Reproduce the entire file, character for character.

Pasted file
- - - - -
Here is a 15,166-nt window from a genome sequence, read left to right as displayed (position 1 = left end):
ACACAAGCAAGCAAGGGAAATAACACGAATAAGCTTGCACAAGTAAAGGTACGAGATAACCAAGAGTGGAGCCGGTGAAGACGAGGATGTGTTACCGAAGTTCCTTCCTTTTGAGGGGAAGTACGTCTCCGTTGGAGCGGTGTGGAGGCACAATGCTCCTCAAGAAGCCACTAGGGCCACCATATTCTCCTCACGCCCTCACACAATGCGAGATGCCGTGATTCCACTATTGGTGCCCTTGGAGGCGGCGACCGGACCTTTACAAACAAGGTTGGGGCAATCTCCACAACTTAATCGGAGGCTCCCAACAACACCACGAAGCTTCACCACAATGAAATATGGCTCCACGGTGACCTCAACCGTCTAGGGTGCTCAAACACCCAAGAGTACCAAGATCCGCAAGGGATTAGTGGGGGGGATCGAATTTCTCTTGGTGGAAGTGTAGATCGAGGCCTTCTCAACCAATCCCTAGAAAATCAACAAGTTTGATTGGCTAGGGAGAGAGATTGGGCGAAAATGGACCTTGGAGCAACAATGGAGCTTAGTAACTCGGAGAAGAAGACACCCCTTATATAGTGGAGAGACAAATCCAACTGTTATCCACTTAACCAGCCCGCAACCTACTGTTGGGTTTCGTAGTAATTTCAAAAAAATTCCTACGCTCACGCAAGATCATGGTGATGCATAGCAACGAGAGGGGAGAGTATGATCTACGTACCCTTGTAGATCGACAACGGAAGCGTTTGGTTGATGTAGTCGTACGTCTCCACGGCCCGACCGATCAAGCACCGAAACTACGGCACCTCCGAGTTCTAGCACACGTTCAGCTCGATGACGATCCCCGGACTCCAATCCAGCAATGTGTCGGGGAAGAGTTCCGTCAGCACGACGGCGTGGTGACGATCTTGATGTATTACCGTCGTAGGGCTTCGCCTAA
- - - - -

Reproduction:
Here is a 15,166-nt window from a genome sequence, read left to right as displayed (position 1 = left end):
ACACAAGCAAGCAAGGGAAATAACACGAATAAGCTTGCACAAGTAAAGGTACGAGATAACCAAGAGTGGAGCCGGTGAAGACGAGGATGTGTTACCGAAGTTCCTTCCTTTTGAGGGGAAGTACGTCTCCGTTGGAGCGGTGTGGAGGCACAATGCTCCTCAAGAAGCCACTAGGGCCACCATATTCTCCTCACGCCCTCACACAATGCGAGATGCCGTGATTCCACTATTGGTGCCCTTGGAGGCGGCGACCGGACCTTTACAAACAAGGTTGGGGCAATCTCCACAACTTAATCGGAGGCTCCCAACAACACCACGAAGCTTCACCACAATGAAATATGGCTCCACGGTGACCTCAACCGTCTAGGGTGCTCAAACACCCAAGAGTACCAAGATCCGCAAGGGATTAGTGGGGGGGATCGAATTTCTCTTGGTGGAAGTGTAGATCGAGGCCTTCTCAACCAATCCCTAGAAAATCAACAAGTTTGATTGGCTAGGGAGAGAGATTGGGCGAAAATGGACCTTGGAGCAACAATGGAGCTTAGTAACTCGGAGAAGAAGACACCCCTTATATAGTGGAGAGACAAATCCAACTGTTATCCACTTAACCAGCCCGCAACCTACTGTTGGGTTTCGTAGTAATTTCAAAAAAATTCCTACGCTCACGCAAGATCATGGTGATGCATAGCAACGAGAGGGGAGAGTATGATCTACGTACCCTTGTAGATCGACAACGGAAGCGTTTGGTTGATGTAGTCGTACGTCTCCACGGCCCGACCGATCAAGCACCGAAACTACGGCACCTCCGAGTTCTAGCACACGTTCAGCTCGATGACGATCCCCGGACTCCAATCCAGCAATGTGTCGGGGAAGAGTTCCGTCAGCACGACGGCGTGGTGACGATCTTGATGTATTACCGTCGTAGGGCTTCGCCTAA